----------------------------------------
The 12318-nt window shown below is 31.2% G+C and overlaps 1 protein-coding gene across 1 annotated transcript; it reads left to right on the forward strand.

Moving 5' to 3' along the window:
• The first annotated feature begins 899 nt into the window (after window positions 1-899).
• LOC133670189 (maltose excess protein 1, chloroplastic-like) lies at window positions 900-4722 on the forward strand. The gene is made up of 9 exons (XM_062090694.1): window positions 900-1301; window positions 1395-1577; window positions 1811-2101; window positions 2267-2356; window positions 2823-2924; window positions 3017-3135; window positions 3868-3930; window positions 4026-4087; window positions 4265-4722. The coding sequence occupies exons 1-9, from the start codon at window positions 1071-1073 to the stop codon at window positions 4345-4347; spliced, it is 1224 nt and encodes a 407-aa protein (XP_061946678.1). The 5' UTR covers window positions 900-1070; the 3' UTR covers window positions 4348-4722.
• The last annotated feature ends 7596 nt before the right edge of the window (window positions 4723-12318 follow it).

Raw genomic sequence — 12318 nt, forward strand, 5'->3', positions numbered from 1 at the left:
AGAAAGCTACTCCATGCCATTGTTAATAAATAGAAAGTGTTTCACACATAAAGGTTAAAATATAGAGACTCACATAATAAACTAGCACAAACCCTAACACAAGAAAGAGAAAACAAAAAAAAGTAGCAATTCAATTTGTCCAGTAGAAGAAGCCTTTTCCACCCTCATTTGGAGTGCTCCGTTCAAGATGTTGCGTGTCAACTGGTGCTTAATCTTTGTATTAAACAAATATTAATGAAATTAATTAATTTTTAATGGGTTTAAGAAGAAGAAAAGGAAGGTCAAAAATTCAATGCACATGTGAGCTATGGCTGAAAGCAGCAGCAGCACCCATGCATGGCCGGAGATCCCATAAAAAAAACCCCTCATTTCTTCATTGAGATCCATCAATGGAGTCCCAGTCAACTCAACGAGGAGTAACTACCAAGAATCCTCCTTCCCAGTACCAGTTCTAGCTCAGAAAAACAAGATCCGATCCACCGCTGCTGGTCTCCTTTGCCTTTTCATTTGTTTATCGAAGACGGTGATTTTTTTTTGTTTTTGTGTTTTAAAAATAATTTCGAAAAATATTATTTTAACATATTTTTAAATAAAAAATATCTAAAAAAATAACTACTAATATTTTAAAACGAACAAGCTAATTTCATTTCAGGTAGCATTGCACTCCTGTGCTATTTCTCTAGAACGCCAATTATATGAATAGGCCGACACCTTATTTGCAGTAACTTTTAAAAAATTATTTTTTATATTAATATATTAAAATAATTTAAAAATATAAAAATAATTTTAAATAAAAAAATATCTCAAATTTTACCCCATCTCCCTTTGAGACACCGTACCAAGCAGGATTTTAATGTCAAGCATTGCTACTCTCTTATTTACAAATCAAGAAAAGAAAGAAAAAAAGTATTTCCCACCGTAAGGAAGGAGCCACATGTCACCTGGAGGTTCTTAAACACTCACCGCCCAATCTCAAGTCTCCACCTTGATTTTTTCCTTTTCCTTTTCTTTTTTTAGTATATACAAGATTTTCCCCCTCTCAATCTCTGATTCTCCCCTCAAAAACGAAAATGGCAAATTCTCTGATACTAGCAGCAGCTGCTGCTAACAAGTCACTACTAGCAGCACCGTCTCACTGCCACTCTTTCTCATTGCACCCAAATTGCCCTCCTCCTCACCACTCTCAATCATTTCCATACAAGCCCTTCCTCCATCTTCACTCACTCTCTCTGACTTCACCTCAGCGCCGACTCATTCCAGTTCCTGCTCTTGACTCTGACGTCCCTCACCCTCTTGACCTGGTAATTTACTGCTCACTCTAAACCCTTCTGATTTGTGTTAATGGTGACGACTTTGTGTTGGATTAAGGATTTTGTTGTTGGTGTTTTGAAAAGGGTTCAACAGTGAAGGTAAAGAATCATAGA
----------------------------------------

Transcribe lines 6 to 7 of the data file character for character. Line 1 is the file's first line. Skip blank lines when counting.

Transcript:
Raw genomic sequence — 12318 nt, forward strand, 5'->3', positions numbered from 1 at the left:
AGAAAGCTACTCCATGCCATTGTTAATAAATAGAAAGTGTTTCACACATAAAGGTTAAAATATAGAGACTCACATAATAAACTAGCACAAACCCTAACACAAGAAAGAGAAAACAAAAAAAAGTAGCAATTCAATTTGTCCAGTAGAAGAAGCCTTTTCCACCCTCATTTGGAGTGCTCCGTTCAAGATGTTGCGTGTCAACTGGTGCTTAATCTTTGTATTAAACAAATATTAATGAAATTAATTAATTTTTAATGGGTTTAAGAAGAAGAAAAGGAAGGTCAAAAATTCAATGCACATGTGAGCTATGGCTGAAAGCAGCAGCAGCACCCATGCATGGCCGGAGATCCCATAAAAAAAACCCCTCATTTCTTCATTGAGATCCATCAATGGAGTCCCAGTCAACTCAACGAGGAGTAACTACCAAGAATCCTCCTTCCCAGTACCAGTTCTAGCTCAGAAAAACAAGATCCGATCCACCGCTGCTGGTCTCCTTTGCCTTTTCATTTGTTTATCGAAGACGGTGATTTTTTTTTGTTTTTGTGTTTTAAAAATAATTTCGAAAAATATTATTTTAACATATTTTTAAATAAAAAATATCTAAAAAAATAACTACTAATATTTTAAAACGAACAAGCTAATTTCATTTCAGGTAGCATTGCACTCCTGTGCTATTTCTCTAGAACGCCAATTATATGAATAGGCCGACACCTTATTTGCAGTAACTTTTAAAAAATTATTTTTTATATTAATATATTAAAATAATTTAAAAATATAAAAATAATTTTAAATAAAAAAATATCTCAAATTTTACCCCATCTCCCTTTGAGACACCGTACCAAGCAGGATTTTAATGTCAAGCATTGCTACTCTCTTATTTACAAATCAAGAAAAGAAAGAAAAAAAGTATTTCCCACCGTAAGGAAGGAGCCACATGTCACCTGGAGGTTCTTAAACACTCACCGCCCAATCTCAAGTCTCCACCTTGATTTTTTCCTTTTCCTTTTCTTTTTTTAGTATATACAAGATTTTCCCCCTCTCAATCTCTGATTCTCCCCTCAAAAACGAAAATGGCAAATTCTCTGATACTAGCAGCAGCTGCTGCTAACAAGTCACTACTAGCAGCACCGTCTCACTGCCACTCTTTCTCATTGCACCCAAATTGCCCTCCTCCTCACCACTCTCAATCATTTCCATACAAGCCCTTCCTCCATCTTCACTCACTCTCTCTGACTTCACCTCAGCGCCGACTCATTCCAGTTCCTGCTCTTGACTCTGACGTCCCTCACCCTCTTGACCTGGTAATTTACTGCTCACTCTAAACCCTTCTGATTTGTGTTAATGGTGACGACTTTGTGTTGGATTAAGGATTTTGTTGTTGGTGTTTTGAAAAGGGTTCAACAGTGAAGGTAAAGAATCATAGA